February 29, 2012
When Indiana State University student Peter Timpe perused the course options to fulfill an academic requirement, a class about the evolution of the automobile industry snagged his eye.
The final project he created in the course also nabbed the fascination of antique automobile enthusiasts.
Timpe's paper was published in February's edition of "Speedster," the monthly online newsletter of the Antique Automobile Club of America, based in Hershey, Pa. The club published papers written by Timpe and another ISU student as part of a partnership forged between the AACA and the course professor. The club reviews the papers submitted and determines which report to publish; the AACA decided to publish multiple papers from this past semester's submissions.
"I thought it was pretty cool," Timpe said of receiving the honor. "It was nice to be recognized for writing a paper. I was actually really surprised."
The course is taught by lecturer Charles Henry, a classic car enthusiast and instructor in automotive engineering technology. He also is an AACA member, and when he approached the club about publishing a student's final paper several years ago, he found them to be more than receptive. The partnership has lived on since.
"I wanted something that would inspire the students to write the paper," Henry said.
The club decided to publish the reports of Timpe, who wrote about the engineers who started Chrysler, and Patrick Myer, who wrote a report about businessman and automobile industry pioneer John North Willys. Myer's paper was published in the January edition of "Speedster."
"They each have their own different writing style," Henry said of the Timpe and Myer. "They came up with different ways of researching their projects. They found good resources for their quotes, and obviously they came up with excellent papers."
The Antique Automobile Club of America, which seeks to educate people about the history of automobiles, has benefited from the collaboration, said Steve Moskowitz, executive director of the AACA. The club has received letters that have been supportive of the partnership with ISU, which last year included members meeting students to teach them more about antique vehicles.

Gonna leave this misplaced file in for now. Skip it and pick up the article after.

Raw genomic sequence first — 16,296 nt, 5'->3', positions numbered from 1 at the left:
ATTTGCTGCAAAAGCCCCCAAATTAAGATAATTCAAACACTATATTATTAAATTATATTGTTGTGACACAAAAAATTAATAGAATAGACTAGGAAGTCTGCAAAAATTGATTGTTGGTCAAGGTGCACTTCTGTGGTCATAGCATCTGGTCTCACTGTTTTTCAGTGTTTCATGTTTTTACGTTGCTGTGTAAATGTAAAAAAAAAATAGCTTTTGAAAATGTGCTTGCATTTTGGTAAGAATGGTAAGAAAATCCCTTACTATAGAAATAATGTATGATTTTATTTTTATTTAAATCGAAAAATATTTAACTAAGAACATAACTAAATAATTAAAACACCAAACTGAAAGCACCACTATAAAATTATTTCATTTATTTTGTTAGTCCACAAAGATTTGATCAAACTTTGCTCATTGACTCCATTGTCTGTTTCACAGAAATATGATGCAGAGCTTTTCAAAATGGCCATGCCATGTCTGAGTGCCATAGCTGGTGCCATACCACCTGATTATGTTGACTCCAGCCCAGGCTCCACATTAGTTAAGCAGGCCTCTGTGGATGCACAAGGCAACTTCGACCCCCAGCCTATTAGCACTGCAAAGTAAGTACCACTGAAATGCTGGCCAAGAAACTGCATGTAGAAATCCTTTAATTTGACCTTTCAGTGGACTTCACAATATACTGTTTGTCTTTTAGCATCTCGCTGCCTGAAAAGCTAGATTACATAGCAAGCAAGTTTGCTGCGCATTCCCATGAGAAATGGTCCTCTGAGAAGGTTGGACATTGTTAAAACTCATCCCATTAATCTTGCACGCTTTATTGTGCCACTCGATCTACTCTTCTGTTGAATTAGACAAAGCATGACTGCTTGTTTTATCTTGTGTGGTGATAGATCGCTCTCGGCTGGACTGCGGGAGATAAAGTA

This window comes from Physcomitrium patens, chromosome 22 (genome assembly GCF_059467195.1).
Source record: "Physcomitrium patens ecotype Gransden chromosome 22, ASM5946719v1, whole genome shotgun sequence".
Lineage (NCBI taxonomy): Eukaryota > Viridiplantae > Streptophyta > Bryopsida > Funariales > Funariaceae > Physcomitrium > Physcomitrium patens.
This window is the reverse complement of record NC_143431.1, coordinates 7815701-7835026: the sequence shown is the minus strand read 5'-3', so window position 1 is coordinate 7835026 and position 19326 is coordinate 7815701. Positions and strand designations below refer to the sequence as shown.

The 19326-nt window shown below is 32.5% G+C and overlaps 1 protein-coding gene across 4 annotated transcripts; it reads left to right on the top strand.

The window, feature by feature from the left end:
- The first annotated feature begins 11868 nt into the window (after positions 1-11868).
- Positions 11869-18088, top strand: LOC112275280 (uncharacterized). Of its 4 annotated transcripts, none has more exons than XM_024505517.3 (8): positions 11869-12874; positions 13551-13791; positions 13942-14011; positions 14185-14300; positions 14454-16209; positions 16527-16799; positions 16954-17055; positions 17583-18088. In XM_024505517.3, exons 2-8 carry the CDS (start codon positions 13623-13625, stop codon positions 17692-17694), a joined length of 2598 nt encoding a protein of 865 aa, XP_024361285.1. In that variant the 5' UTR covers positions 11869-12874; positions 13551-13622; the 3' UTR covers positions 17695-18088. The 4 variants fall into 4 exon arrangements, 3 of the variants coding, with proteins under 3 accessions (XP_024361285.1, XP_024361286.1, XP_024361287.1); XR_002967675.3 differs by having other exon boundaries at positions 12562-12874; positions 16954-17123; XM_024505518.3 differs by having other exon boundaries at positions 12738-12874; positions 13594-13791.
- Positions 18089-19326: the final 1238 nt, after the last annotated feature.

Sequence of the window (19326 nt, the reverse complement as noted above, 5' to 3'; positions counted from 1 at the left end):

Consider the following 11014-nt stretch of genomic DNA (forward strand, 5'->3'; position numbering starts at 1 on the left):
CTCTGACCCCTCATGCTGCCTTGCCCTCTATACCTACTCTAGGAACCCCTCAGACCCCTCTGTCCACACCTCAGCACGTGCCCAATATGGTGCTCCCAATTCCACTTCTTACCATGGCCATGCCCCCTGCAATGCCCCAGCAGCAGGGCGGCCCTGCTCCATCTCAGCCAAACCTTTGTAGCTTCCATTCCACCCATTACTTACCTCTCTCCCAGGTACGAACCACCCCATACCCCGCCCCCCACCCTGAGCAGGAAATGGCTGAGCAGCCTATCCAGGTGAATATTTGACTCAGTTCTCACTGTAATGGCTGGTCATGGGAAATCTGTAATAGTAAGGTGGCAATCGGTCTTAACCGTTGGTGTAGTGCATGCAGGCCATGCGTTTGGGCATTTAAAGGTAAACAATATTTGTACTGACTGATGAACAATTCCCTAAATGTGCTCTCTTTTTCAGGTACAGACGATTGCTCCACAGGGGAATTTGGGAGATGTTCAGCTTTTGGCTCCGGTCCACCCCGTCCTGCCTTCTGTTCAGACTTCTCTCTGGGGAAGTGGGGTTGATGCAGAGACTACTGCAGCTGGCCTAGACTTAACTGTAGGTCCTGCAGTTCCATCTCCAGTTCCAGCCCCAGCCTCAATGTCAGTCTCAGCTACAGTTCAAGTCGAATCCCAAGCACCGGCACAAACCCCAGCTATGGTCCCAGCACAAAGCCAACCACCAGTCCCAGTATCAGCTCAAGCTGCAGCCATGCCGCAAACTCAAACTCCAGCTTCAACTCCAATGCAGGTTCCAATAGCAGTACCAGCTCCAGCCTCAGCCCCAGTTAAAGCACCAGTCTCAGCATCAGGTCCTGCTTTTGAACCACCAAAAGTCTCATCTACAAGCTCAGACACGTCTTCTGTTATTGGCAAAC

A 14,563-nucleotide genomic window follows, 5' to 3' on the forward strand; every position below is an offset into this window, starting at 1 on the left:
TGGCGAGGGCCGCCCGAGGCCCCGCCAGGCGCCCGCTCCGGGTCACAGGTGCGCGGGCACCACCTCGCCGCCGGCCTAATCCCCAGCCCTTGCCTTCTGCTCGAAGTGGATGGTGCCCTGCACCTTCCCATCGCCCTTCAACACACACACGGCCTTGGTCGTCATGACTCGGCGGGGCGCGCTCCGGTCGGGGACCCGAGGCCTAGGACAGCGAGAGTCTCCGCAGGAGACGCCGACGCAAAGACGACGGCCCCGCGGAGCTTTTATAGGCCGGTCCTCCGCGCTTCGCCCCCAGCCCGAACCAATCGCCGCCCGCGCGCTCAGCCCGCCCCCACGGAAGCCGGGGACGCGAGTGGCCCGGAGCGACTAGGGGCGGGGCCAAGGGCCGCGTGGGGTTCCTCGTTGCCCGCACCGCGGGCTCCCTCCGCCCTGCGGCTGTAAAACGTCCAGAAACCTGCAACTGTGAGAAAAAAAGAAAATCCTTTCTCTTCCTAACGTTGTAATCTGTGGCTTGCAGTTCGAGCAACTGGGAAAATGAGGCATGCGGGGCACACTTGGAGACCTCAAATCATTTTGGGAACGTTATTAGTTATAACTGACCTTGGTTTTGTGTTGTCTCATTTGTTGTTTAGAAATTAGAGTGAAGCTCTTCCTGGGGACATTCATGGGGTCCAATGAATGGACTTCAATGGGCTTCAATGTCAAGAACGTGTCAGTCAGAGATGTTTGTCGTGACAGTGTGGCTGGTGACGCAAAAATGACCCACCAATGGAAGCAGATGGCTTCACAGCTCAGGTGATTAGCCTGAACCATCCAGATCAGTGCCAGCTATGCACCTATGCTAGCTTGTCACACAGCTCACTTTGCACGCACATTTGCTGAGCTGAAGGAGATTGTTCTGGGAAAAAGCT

"It's good when colleges and universities seek out a link with the community," Moskowitz said. "I think everybody benefits, and so we're thrilled and hope to continue this partnership. Once you lose your history it's gone forever, so this is a great way to get young people involved."
Henry, who lives near Detroit, teaches the class via distance education; students taking his course have lived around the world, including Japan, India and Korea. At the beginning of the semester, Henry provides his pupils with a list of options for the final paper, so that students can select who or what they want to learn more about while also not duplicating the same project as another student.
"I went through all the different names and these three guys dealt with engineering, and I thought that was interesting," said Timpe, a senior who is originally from Portage, Ind. "Since I work with a lot of engineers and work with a lot of elements of engineering, I thought it'd be cool to learn about them."
Photo: http://isuphoto.smugmug.com/photos/i-gxd5cwr/0/L/i-gxd5cwr-L.jpg (Submitted Photo)
Charles Henry, a lecturer at Indiana State University, in his 1957 Ford Thunderbird. Henry taught a course that has teamed with the Antique Automobile Club of America. The organization published two reports in its monthly online newsletter from students in Henry's distance education course about the history of the automobile industry.
Contact: Charles Henry, lecturer, College of Technology, Indiana State University, email@example.com
Writer: Austin Arceo, assistant director of media relations, Office of Communications and Marketing, Indiana State University, 812-237-3790 or firstname.lastname@example.org
The Antique Automobile Club of America published papers written by students Peter Timpe and Patrick Myer as part of a partnership forged between the AACA and course instructor, Charles Henry.